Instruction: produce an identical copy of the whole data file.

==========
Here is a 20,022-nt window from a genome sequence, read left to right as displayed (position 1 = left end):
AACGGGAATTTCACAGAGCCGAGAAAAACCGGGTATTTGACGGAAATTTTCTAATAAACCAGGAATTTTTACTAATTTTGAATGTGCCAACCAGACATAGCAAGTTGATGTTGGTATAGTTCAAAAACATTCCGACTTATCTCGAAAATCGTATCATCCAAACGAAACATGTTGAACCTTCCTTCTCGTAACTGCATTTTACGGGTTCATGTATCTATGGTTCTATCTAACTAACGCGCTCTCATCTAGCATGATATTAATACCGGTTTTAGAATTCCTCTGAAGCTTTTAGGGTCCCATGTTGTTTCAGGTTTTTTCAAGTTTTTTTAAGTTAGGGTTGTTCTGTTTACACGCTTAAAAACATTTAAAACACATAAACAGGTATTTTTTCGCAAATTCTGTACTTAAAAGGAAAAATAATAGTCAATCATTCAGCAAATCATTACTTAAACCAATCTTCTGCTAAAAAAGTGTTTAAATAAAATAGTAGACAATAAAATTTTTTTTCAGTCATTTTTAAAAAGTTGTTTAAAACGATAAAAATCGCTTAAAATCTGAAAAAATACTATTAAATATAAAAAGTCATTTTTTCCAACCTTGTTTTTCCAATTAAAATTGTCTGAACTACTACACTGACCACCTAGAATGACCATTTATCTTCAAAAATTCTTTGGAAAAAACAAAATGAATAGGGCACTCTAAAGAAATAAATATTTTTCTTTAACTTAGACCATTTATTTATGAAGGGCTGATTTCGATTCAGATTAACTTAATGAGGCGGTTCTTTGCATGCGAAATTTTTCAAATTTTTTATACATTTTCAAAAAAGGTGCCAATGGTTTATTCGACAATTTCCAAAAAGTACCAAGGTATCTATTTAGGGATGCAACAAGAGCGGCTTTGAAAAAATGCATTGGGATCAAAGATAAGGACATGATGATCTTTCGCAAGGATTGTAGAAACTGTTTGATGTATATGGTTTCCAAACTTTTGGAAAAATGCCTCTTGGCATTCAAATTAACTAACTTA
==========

Here is a 20,022-nt window from a genome sequence, read left to right as displayed (position 1 = left end):
AACGGGAATTTCACAGAGCCGAGAAAAACCGGGTATTTGACGGAAATTTTCTAATAAACCAGGAATTTTTACTAATTTTGAATGTGCCAACCAGACATAGCAAGTTGATGTTGGTATAGTTCAAAAACATTCCGACTTATCTCGAAAATCGTATCATCCAAACGAAACATGTTGAACCTTCCTTCTCGTAACTGCATTTTACGGGTTCATGTATCTATGGTTCTATCTAACTAACGCGCTCTCATCTAGCATGATATTAATACCGGTTTTAGAATTCCTCTGAAGCTTTTAGGGTCCCATGTTGTTTCAGGTTTTTTCAAGTTTTTTTAAGTTAGGGTTGTTCTGTTTACACGCTTAAAAACATTTAAAACACATAAACAGGTATTTTTTCGCAAATTCTGTACTTAAAAGGAAAAATAATAGTCAATCATTCAGCAAATCATTACTTAAACCAATCTTCTGCTAAAAAAGTGTTTAAATAAAATAGTAGACAATAAAATTTTTTTTCAGTCATTTTTAAAAAGTTGTTTAAAACGATAAAAATCGCTTAAAATCTGAAAAAATACTATTAAATATAAAAAGTCATTTTTTCCAACCTTGTTTTTCCAATTAAAATTGTCTGAACTACTACACTGACCACCTAGAATGACCATTTATCTTCAAAAATTCTTTGGAAAAAACAAAATGAATAGGGCACTCTAAAGAAATAAATATTTTTCTTTAACTTAGACCATTTATTTATGAAGGGCTGATTTCGATTCAGATTAACTTAATGAGGCGGTTCTTTGCATGCGAAATTTTTCAAATTTTTTATACATTTTCAAAAAAGGTGCCAATGGTTTATTCGACAATTTCCAAAAAGTACCAAGGTATCTATTTAGGGATGCAACAAGAGCGGCTTTGAAAAAATGCATTGGGATCAAAGATAAGGACATGATGATCTTTCGCAAGGATTGTAGAAACTGTTTGATGTATATGGTTTCCAAACTTTTGGAAAAATGCCTCTTGGCATTCAAATTAACTAACTTA